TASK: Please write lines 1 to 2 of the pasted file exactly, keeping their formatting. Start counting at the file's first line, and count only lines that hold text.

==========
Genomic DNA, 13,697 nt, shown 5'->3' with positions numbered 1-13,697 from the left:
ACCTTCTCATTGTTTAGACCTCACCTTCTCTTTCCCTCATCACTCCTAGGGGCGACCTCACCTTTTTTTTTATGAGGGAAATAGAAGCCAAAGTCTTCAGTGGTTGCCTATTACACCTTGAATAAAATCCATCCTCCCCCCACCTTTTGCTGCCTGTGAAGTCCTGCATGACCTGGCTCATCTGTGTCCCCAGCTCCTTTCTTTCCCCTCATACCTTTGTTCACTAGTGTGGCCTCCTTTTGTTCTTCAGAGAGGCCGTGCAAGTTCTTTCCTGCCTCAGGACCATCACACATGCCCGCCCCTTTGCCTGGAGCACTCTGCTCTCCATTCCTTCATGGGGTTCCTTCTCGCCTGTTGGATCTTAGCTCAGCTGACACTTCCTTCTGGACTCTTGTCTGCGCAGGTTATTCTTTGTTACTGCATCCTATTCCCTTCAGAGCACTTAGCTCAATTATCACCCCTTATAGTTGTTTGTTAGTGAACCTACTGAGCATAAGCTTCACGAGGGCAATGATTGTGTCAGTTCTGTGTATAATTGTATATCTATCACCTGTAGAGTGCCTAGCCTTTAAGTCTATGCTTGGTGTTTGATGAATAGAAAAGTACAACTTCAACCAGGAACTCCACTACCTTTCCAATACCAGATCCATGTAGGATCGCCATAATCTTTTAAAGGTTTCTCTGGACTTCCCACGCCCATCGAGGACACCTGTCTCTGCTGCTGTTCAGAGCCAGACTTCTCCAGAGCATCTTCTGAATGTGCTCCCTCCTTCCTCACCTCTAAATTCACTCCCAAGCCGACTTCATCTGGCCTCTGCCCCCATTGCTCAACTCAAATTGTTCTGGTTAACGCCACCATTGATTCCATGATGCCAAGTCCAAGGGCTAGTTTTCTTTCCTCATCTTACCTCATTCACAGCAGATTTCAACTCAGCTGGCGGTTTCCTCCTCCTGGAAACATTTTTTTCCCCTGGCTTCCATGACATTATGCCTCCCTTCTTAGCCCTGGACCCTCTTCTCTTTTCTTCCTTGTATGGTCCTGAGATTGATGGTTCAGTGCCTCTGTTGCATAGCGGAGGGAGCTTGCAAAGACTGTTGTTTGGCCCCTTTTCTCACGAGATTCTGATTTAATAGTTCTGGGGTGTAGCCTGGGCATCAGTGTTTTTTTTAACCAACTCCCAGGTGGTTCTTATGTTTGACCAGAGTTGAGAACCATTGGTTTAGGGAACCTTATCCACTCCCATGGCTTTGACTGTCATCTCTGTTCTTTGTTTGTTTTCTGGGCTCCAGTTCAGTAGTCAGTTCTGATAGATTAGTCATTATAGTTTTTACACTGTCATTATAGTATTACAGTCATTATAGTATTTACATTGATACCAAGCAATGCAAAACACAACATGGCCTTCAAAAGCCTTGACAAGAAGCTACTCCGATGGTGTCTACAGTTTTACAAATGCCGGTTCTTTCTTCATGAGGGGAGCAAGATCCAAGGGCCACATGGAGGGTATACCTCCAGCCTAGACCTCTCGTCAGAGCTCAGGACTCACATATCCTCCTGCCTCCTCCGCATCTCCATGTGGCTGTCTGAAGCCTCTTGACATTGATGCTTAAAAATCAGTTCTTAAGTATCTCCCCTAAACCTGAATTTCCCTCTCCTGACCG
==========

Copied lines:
Genomic DNA, 13,697 nt, shown 5'->3' with positions numbered 1-13,697 from the left:
ACCTTCTCATTGTTTAGACCTCACCTTCTCTTTCCCTCATCACTCCTAGGGGCGACCTCACCTTTTTTTTTATGAGGGAAATAGAAGCCAAAGTCTTCAGTGGTTGCCTATTACACCTTGAATAAAATCCATCCTCCCCCCACCTTTTGCTGCCTGTGAAGTCCTGCATGACCTGGCTCATCTGTGTCCCCAGCTCCTTTCTTTCCCCTCATACCTTTGTTCACTAGTGTGGCCTCCTTTTGTTCTTCAGAGAGGCCGTGCAAGTTCTTTCCTGCCTCAGGACCATCACACATGCCCGCCCCTTTGCCTGGAGCACTCTGCTCTCCATTCCTTCATGGGGTTCCTTCTCGCCTGTTGGATCTTAGCTCAGCTGACACTTCCTTCTGGACTCTTGTCTGCGCAGGTTATTCTTTGTTACTGCATCCTATTCCCTTCAGAGCACTTAGCTCAATTATCACCCCTTATAGTTGTTTGTTAGTGAACCTACTGAGCATAAGCTTCACGAGGGCAATGATTGTGTCAGTTCTGTGTATAATTGTATATCTATCACCTGTAGAGTGCCTAGCCTTTAAGTCTATGCTTGGTGTTTGATGAATAGAAAAGTACAACTTCAACCAGGAACTCCACTACCTTTCCAATACCAGATCCATGTAGGATCGCCATAATCTTTTAAAGGTTTCTCTGGACTTCCCACGCCCATCGAGGACACCTGTCTCTGCTGCTGTTCAGAGCCAGACTTCTCCAGAGCATCTTCTGAATGTGCTCCCTCCTTCCTCACCTCTAAATTCACTCCCAAGCCGACTTCATCTGGCCTCTGCCCCCATTGCTCAACTCAAATTGTTCTGGTTAACGCCACCATTGATTCCATGATGCCAAGTCCAAGGGCTAGTTTTCTTTCCTCATCTTACCTCATTCACAGCAGATTTCAACTCAGCTGGCGGTTTCCTCCTCCTGGAAACATTTTTTTCCCCTGGCTTCCATGACATTATGCCTCCCTTCTTAGCCCTGGACCCTCTTCTCTTTTCTTCCTTGTATGGTCCTGAGATTGATGGTTCAGTGCCTCTGTTGCATAGCGGAGGGAGCTTGCAAAGACTGTTGTTTGGCCCCTTTTCTCACGAGATTCTGATTTAATAGTTCTGGGGTGTAGCCTGGGCATCAGTGTTTTTTTTAACCAACTCCCAGGTGGTTCTTATGTTTGACCAGAGTTGAGAACCATTGGTTTAGGGAACCTTATCCACTCCCATGGCTTTGACTGTCATCTCTGTTCTTTGTTTGTTTTCTGGGCTCCAGTTCAGTAGTCAGTTCTGATAGATTAGTCATTATAGTTTTTACACTGTCATTATAGTATTACAGTCATTATAGTATTTACATTGATACCAAGCAATGCAAAACACAACATGGCCTTCAAAAGCCTTGACAAGAAGCTACTCCGATGGTGTCTACAGTTTTACAAATGCCGGTTCTTTCTTCATGAGGGGAGCAAGATCCAAGGGCCACATGGAGGGTATACCTCCAGCCTAGACCTCTCGTCAGAGCTCAGGACTCACATATCCTCCTGCCTCCTCCGCATCTCCATGTGGCTGTCTGAAGCCTCTTGACATTGATGCTTAAAAATCAGTTCTTAAGTATCTCCCCTAAACCTGAATTTCCCTCTCCTGACCG